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UFC On FOX 30 Results: Decisive Victories For Dustin Poirier, Jose Aldo

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Dustin Poirier proved he is a top contender in the lightweight division, and Jose Aldo made sure everyone would remember him at featherweight Saturday night at UFC on FOX 30.

Poirier finished Eddie Alvarez in the main event from Calgary, Alberta, Canada live on FOX. Aldo, meanwhile, topped Jeremy Stephens.

The two also earned “Performance of the Night” bonuses and $50,000 each for their victories. John Makdessi, who earned a decision vs. Ross Pearson in the UFC Fight Pass main event, shared “Fight of the Night” honors and $50,000 each, as well.

Joanna Jedrzejczyk bested Tecia Torres via decision to snap a two-fight losing skid, and Alexander Hernandez kicked off the main card with a decision win vs. Olivier Aubin-Mercier.

Complete results are below:

  • Dustin Poirier def. Eddie Alvarez via TKO (strikes) at 4:05 of Round 2
  • Jose Aldo def. Jeremy Stephens via TKO (strikes) at 4:19 of Round 1
  • Joanna Jedrzejczyk def. Tecia Torres via unanimous decision (30-27, 30-27, 30-27)
  • Alexander Hernandez def. Olivier Aubin-Mercier via unanimous decision (30-27, 29-28, 29-28)
  • Jordan Mein def. Alex Morono via unanimous decision (29-28, 29-28, 29-28)
  • Hakeem Dawodu def. Austin Arnett via unanimous decision (30-27, 30-27, 30-27)
  • Islam Makhachev def. Kajan Johnson via submission (armbar) at 4:43 of Round 1
  • Ion Cutelaba def. Gadzhimurad Antigulov via TKO (strikes) at 4:25 of Round 1
  • John Makdessi def. Ross Pearson via unanimous decision (30-26, 29-27, 29-28)
  • Katlyn Chookagian def. Alexis Davis via unanimous decision (29-28, 29-28, 30-27)
  • Dustin Ortiz def. Matheus Nicolau via KO (head-kick) at 3:49 of Round 1
  • Nina Ansaroff def. Randa Markos via unanimous decision (29-28, 29-28, 29-28)
  • Devin Powell def. Alvaro Herrera via TKO (strikes) at 1:52 of Round 1

MMA Futures To Stream Kansas City Fighting Alliance 29 Live Saturday

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The cage will be set up in Independence, Missouri Saturday night for Kansas City Fighting Alliance 29 from the Truman Memorial Building and MMA Futures will have you covered.

Seven bouts are planned for the event, including a lightweight championship fight between Thomas Gifford and Trey Ogden.

Gifford, who enters the main event with a record fo 13-7, scored a victory at KC Fighting Alliance 26 over Ogden via first round submission when he secured a guillotine choke. That was his third consecutive win – all via finish – since a loss to Bryant Whitaker via decision in 2016.

For Ogden, the defeat was his first pro loss in 10 fights but he quickly rebounded with a guillotine choke finish vs. Travis Perzynski at Legacy Fighting Alliance 34.

Other bouts include Anthony Goldfield vs. Max Humphrey and Zack Long vs. Isaac Doolittle.

Below is the complete card, and you can check out a replay of the most recent KC Fighting Alliance event in the video above:

KCFA Lightweight Championship: Thomas Gifford vs. Trey Ogden

Welterweight: Anthony Goldfield vs. Max Humphrey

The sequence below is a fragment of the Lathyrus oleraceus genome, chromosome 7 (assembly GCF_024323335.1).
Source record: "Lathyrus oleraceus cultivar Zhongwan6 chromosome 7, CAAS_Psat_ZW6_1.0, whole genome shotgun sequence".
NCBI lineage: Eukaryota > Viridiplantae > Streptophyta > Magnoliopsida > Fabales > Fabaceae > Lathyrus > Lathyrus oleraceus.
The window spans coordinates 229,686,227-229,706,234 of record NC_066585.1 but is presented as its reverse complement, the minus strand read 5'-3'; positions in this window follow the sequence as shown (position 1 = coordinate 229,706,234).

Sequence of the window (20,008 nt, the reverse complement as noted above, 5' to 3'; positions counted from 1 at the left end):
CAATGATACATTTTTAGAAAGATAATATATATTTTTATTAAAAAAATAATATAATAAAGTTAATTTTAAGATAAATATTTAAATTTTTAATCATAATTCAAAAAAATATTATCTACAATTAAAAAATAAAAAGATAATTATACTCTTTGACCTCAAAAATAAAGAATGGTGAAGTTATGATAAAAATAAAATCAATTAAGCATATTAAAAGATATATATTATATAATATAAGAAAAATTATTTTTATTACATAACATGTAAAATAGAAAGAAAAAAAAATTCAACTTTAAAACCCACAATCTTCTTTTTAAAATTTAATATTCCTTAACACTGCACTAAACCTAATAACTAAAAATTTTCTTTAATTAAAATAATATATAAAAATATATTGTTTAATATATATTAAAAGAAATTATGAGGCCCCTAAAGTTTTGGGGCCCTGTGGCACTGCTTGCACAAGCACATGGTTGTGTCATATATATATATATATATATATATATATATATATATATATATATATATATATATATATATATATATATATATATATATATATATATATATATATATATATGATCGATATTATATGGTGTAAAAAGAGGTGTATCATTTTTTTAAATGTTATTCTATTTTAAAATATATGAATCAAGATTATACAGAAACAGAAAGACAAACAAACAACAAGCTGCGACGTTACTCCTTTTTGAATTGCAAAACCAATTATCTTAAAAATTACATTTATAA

Welterweight: Zach Long vs. Isaac Doolittle

Amateur: Michael Hoff vs. Devan Newson

Amateur: Jordin Ash vs. Erin Lookhart

Amateur: Justin Jewell vs. Ayron Nelson

Amateur: Alexa Culp vs. Kayla Williams

Make Sure You Catch Dynasty Combat Sports: Ballyard Brawl Series

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The good folks at MMA Futures will be bringing you almost 30 fights over the next two evenings through Fite TV as Dynasty Combat Sports: Ballyard Brawl Night 1 and Night 2 go down from the Haymarket Park in Lincoln, Nebraska.

Mixed in with some amateur action will be plenty of pro fights, with the final one being Bellator MMA and Ultimate Fighter veteran Dakota Cochrane going up against Scott Futrell.

Cochrane owns 31 career wins to date, including victories vs. the likes of former WEC champion Jamie Varner, Marcus LeVesseur, one-time UFC title challenger Joe Stevenson and Efrain Escudero. He fought top UFC contender James Vick to a split decision loss during his only fight on TUF back in 2012.

Since a pair of 2017 losses, Cochrane has won four in a row, including a submission back in December for DCS.

In Futrell, Cochrane will be tested, as the St. Louis fighter owns a record of 8-5. That includes three consecutive TKO victories, with two of them coming when the opponent tapped to strikes.

The other pro bout on the second night will see youngster Cody Land seek out victory No. 15 against Corey Roberts. Land has tested himself against some elite talent, going up against TUF alum Anthony Gutierrez, William Joplin and Sid Bice.

Roberts is 2-4 after fighting for four years as an amateur.

Concluding the opening night on Friday will be Kevin Croom vs. Darrick Minner. Both fighters own a combined 37 career wins, including 20 from Minner.

Minner, a Nebraska native, has gone 5-3 over his last eight, with Croom posting an even 5-5 mark over his last 10. Both of these men have headlined cards in the past and you can bet they’ll put on a show for the fans in attendance and watching around the world.

Below is the complete fight card for both events starting with tonight’s lineup:

Full Fight Card Below.


DCS 45 Ballyard Brawl Night 1
Friday July 27


Amateur Bouts

Adam Bell vs. Javon Gasper
Jared Tallent vs. Keilen Fantroy
CJ Randall vs. Adam Valcourt
Jayson Scott vs. Mason Teeters
Chase Samples vs. Ryan Leininger
Matthew Edwards vs. Wayne Sullivan

 


Professional Bouts

Steven Merrill vs. Kevin Gray
Justin Smith vs. Brock Smith
Rocky Long vs. Alonzo Martinez
William Joplin vs. Dwight Joseph
Kevin Croom vs. Darrick Minner

 


DCS 45 Ballyard Brawl Night 2
Saturday July 28


Amateur Bout

Abraham Sanchez vs. Mathew Hufford
Abraham Moreno vs. Cory Washburn
Jesse Ferebee vs. Brett Minner